In the face of all this adversity, the challenge for millennials is clear: They have to learn how to earn smarter, save smarter and invest smarter. I believe they’re up to that challenge. But the financial services industry, despite a set of much-hyped products supposedly designed to appeal to millennials, isn’t stepping up to the plate in the way it could, and should.

You could fill an entire bookcase with books and articles about how to market to millennials. That literature captures some of what makes millennials special. But it doesn’t go to the heart of who millennials are, precisely because its primary goal is to market to them. For the most part, it uses the language of millennials to try to sell old-school financial services dressed up in new-school lingo. It doesn’t take the next step: which is to go beyond buzzwords and marketing to craft an entirely new philosophy of financial planning.

The Odyssey Years
In a 2007 New York Times column, David Brooks put a fresh spin on the apparent wanderings of a growing number of twentysomethings as they negotiated an extended transition between adolescence and adulthood. A year before the financial crisis that would only accelerate these trends, young people were already slower to embark on marriage, children, permanent employment and homeownership. Yet it was a mistake, he said, to dismiss this phase as simply “slacking off.” It was instead a reasonable response to a more fluid world increasingly characterized by uncertainty, searching and tinkering. It was, fundamentally, a kind of improvised search for meaning and purpose.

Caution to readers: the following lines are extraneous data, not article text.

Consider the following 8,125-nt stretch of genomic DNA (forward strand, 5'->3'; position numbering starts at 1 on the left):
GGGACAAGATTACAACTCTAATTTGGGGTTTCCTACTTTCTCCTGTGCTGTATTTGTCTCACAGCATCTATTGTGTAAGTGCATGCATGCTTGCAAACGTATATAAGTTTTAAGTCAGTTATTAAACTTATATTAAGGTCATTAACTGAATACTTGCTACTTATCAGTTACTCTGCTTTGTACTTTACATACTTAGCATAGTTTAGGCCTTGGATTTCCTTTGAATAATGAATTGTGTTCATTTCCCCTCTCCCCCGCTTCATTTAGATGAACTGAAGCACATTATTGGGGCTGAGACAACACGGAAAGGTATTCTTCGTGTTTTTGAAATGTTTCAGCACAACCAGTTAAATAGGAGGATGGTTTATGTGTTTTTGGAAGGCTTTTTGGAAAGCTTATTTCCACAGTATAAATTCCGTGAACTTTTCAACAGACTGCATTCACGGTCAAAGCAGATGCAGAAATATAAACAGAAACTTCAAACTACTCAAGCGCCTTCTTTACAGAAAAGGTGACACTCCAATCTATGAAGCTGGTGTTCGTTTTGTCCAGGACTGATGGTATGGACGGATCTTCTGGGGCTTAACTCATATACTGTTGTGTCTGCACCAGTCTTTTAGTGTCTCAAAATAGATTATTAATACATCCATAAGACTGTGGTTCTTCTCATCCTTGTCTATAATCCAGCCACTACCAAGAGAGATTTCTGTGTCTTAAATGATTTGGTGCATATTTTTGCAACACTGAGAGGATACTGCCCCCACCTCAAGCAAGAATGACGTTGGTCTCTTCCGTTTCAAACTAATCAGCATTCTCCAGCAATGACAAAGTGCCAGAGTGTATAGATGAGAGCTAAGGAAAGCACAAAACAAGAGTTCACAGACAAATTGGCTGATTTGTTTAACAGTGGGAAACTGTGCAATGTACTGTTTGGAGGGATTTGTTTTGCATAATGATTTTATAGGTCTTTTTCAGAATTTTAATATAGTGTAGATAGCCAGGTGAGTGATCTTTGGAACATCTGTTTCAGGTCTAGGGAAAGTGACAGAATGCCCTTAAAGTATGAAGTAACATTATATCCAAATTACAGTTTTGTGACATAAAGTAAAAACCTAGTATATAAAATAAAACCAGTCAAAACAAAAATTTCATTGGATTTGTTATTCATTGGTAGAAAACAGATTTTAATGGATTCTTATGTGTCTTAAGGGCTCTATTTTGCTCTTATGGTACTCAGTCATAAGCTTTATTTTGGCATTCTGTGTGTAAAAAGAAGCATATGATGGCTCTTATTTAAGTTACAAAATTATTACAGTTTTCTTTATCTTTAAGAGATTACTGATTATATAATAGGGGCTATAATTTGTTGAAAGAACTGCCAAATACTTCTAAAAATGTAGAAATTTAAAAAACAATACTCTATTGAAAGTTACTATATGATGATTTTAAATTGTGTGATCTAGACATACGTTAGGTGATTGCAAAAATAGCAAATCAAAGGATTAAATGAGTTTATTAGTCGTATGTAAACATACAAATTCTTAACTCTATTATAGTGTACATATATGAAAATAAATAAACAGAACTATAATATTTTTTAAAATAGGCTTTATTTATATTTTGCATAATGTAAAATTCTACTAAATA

Five years later, psychologist Meg Jay also warned against dismissing this emerging stage of life Brooks called “The Odyssey Years.” In her book The Defining Decade, she wrote that glib phrases like “30 is the new 20” implied young people were stuck in a rut of stunted growth. Delaying the traditional milestones of adulthood doesn’t mean delaying the process of adulthood. Rather than viewing this decade as a developmental downtime, we should see it as a developmental “sweet spot.”

Jay backs up her assertion with the latest neuroscience showing that in our 20s our brains go through a second and last growth spurt as they rewire themselves for adulthood. We experience more personality change in our 20s than in any other stage of our life. If we want to establish good lifelong habits, this is the time to do it—which is why one thing young people shouldn’t delay is developing the habit of saving and investing, however modestly. In the book and in her work with patients, she stresses the importance of accumulating what she calls “identity capital,” experiences and skills that create long-term value.